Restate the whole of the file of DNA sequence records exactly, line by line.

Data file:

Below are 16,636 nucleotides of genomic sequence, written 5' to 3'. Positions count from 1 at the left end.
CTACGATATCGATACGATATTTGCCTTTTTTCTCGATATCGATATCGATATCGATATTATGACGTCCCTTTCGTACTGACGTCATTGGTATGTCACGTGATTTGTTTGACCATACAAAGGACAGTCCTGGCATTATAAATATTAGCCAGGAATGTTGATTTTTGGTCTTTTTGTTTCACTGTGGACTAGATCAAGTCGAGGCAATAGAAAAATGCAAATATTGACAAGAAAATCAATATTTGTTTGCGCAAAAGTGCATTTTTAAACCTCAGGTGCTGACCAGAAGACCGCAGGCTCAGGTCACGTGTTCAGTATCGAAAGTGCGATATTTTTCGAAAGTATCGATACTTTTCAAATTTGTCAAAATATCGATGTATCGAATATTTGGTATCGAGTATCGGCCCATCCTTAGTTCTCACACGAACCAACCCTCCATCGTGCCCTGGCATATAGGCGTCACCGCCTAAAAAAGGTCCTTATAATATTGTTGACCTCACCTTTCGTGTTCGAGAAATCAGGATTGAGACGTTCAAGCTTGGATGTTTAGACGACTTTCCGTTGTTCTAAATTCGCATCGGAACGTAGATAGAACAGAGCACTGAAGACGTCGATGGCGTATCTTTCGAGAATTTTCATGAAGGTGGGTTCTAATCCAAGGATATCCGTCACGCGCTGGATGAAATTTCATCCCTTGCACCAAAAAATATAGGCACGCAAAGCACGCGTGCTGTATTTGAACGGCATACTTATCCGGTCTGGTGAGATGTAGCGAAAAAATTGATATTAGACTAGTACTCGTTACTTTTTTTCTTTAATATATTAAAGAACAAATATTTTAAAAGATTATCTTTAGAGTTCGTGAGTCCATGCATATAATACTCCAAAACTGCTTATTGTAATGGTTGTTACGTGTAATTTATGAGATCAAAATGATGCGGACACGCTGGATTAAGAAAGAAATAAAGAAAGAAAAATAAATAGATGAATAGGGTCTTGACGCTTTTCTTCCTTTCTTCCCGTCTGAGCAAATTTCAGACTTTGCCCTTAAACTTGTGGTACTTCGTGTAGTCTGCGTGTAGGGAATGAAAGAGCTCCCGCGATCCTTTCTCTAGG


Below are 16,636 nucleotides of genomic sequence, written 5' to 3'. Positions count from 1 at the left end.
CTACGATATCGATACGATATTTGCCTTTTTTCTCGATATCGATATCGATATCGATATTATGACGTCCCTTTCGTACTGACGTCATTGGTATGTCACGTGATTTGTTTGACCATACAAAGGACAGTCCTGGCATTATAAATATTAGCCAGGAATGTTGATTTTTGGTCTTTTTGTTTCACTGTGGACTAGATCAAGTCGAGGCAATAGAAAAATGCAAATATTGACAAGAAAATCAATATTTGTTTGCGCAAAAGTGCATTTTTAAACCTCAGGTGCTGACCAGAAGACCGCAGGCTCAGGTCACGTGTTCAGTATCGAAAGTGCGATATTTTTCGAAAGTATCGATACTTTTCAAATTTGTCAAAATATCGATGTATCGAATATTTGGTATCGAGTATCGGCCCATCCTTAGTTCTCACACGAACCAACCCTCCATCGTGCCCTGGCATATAGGCGTCACCGCCTAAAAAAGGTCCTTATAATATTGTTGACCTCACCTTTCGTGTTCGAGAAATCAGGATTGAGACGTTCAAGCTTGGATGTTTAGACGACTTTCCGTTGTTCTAAATTCGCATCGGAACGTAGATAGAACAGAGCACTGAAGACGTCGATGGCGTATCTTTCGAGAATTTTCATGAAGGTGGGTTCTAATCCAAGGATATCCGTCACGCGCTGGATGAAATTTCATCCCTTGCACCAAAAAATATAGGCACGCAAAGCACGCGTGCTGTATTTGAACGGCATACTTATCCGGTCTGGTGAGATGTAGCGAAAAAATTGATATTAGACTAGTACTCGTTACTTTTTTTCTTTAATATATTAAAGAACAAATATTTTAAAAGATTATCTTTAGAGTTCGTGAGTCCATGCATATAATACTCCAAAACTGCTTATTGTAATGGTTGTTACGTGTAATTTATGAGATCAAAATGATGCGGACACGCTGGATTAAGAAAGAAATAAAGAAAGAAAAATAAATAGATGAATAGGGTCTTGACGCTTTTCTTCCTTTCTTCCCGTCTGAGCAAATTTCAGACTTTGCCCTTAAACTTGTGGTACTTCGTGTAGTCTGCGTGTAGGGAATGAAAGAGCTCCCGCGATCCTTTCTCTAGG